Students are encouraged to contact the admissions office if they are considering enrolling in or applying with an Access to Medicine course.

Other Diplomas (inc. BTEC)

For the 5-year programme, the Cambridge Pre-U is accepted with three Pre-U Principal subjects at D3 D3 D3 including Chemistry and Biology. Grade B in both English and Mathematics are also required.

BTEC diplomas are not considered.

Widening Participation

The university offers a 6-year programme for undergraduates from non-selective state schools in Greater London, known as the Extended Medical Degree Programme, which, as part of the widening participation initiative, allows applications from students who may not have achieved the usual A level grades for admission to the 5-year programme. Applicants must be studying A Levels or Access to Medicine courses at a non-selective in Greater London or are participants of Realising Opportunities across England. Those undertaking the 6-year programme are able to opt-out of the intercalated degree if they wish. The whole programme therefore lasts for 6-7 years, allowing students to study at the first stage at a slower pace. This first stage is known as Foundations of Medicine and is spent learning about biomedical and population sciences, allowing students to build a strong foundation for future study.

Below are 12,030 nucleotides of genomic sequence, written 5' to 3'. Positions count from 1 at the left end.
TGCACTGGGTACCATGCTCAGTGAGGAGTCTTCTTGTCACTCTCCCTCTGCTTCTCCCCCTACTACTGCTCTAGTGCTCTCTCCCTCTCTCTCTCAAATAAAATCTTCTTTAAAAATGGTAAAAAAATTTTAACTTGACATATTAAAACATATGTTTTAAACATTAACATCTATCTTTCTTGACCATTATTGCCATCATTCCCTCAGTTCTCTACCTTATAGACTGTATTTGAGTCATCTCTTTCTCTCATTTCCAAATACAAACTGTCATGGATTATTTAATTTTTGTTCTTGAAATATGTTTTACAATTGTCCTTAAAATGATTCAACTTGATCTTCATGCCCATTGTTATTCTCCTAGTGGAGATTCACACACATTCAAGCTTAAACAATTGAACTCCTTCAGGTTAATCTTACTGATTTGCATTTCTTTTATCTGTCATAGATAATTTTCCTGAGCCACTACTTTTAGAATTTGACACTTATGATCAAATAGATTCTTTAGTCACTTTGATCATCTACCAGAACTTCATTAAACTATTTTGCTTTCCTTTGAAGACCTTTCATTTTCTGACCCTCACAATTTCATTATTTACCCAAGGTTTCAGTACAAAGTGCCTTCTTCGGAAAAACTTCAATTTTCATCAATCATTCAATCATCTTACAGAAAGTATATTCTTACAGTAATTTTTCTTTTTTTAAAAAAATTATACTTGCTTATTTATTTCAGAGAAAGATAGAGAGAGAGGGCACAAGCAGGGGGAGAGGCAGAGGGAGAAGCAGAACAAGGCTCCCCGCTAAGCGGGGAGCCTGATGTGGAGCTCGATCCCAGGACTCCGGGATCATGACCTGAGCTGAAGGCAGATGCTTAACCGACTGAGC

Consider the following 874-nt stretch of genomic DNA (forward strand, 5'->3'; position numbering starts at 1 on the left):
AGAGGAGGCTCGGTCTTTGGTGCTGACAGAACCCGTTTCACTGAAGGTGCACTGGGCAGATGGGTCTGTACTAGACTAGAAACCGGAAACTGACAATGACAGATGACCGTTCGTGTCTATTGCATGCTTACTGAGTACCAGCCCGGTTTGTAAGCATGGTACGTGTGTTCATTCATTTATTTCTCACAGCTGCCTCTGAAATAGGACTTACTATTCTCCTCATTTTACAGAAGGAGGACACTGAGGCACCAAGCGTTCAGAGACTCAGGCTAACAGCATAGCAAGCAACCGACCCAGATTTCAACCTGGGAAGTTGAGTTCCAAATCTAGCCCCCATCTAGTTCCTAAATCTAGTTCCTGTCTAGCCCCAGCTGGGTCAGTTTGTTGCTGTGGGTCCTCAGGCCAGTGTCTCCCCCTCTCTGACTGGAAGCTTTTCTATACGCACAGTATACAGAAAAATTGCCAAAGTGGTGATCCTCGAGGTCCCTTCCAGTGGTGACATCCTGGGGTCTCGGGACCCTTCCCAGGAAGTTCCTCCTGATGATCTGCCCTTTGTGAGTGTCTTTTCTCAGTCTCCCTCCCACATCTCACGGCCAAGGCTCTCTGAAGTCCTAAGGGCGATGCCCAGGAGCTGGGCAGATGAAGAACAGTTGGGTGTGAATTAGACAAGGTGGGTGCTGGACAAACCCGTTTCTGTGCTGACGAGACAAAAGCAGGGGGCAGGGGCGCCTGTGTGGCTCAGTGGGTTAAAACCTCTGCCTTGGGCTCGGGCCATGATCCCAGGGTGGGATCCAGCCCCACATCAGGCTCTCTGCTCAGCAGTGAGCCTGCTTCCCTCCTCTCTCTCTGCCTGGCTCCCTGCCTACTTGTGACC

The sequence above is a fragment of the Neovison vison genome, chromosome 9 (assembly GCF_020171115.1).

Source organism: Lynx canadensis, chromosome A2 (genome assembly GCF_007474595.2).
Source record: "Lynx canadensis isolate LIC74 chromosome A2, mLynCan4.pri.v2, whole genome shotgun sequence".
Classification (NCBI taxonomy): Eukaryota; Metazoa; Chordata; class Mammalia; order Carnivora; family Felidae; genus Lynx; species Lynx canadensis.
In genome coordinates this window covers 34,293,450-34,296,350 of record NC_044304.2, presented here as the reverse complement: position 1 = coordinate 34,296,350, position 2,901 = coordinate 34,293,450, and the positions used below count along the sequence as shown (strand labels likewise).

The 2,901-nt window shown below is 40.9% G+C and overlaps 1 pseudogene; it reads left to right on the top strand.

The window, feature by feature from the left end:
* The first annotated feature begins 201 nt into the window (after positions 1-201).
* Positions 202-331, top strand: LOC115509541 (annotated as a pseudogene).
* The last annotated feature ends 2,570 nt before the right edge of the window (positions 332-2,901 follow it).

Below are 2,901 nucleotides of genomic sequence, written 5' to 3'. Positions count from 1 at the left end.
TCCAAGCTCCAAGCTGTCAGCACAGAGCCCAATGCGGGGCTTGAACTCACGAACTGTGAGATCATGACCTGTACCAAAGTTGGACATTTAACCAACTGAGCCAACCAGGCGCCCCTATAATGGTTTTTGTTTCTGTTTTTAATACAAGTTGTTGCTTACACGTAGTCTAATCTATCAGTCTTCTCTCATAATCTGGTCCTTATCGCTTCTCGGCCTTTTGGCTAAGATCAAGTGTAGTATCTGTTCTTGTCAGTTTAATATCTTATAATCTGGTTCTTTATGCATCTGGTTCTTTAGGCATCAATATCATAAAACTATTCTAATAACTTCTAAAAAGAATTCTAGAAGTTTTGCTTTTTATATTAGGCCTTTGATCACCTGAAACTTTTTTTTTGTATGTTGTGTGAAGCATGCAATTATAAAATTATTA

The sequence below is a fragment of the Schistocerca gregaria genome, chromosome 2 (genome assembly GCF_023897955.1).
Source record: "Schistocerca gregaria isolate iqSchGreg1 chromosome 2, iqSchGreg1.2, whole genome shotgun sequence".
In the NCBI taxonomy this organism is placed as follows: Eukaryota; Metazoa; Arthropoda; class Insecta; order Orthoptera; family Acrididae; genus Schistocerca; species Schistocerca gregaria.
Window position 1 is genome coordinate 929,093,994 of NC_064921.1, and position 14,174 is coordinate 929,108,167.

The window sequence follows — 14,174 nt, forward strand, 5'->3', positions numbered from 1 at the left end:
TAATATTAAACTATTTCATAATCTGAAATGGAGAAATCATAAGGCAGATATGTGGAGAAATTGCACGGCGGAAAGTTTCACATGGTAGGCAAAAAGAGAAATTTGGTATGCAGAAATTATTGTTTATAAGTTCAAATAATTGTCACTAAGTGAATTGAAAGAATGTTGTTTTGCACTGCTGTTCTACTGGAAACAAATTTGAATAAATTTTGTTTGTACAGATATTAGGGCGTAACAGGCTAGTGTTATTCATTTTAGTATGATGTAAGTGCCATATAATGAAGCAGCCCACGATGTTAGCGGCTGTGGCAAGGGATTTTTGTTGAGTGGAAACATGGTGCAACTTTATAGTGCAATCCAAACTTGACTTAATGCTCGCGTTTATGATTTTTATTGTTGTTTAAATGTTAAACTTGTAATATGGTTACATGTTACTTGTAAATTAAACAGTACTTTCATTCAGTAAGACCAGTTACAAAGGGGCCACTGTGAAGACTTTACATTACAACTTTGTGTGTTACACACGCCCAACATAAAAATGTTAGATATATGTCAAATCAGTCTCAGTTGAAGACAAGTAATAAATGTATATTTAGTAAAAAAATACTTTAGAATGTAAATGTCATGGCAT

International Students

There are approximately 30 places for non-UK/EU students on the 5-year programme. The 6-year programme is not open to international applicants.

To ensure that you have the right proof of English Language competency to study Medicine at King’s, please see the following webpage:
http://www.kcl.ac.uk/study/undergraduate/apply/entry-requirements/english-language.aspx

If you are applying as an overseas student and taken qualifications other than those listed above, please contact us by email (enquiries@themsag.com) if you would like more information on the minimum grades needed to be considered for a place in Medicine at King’s.

APPLICATION DEADLINES

Applications via UCAS for 2018/19 entry for both undergraduate programmes are open from 6th September 2017 and close on 15th October 2017.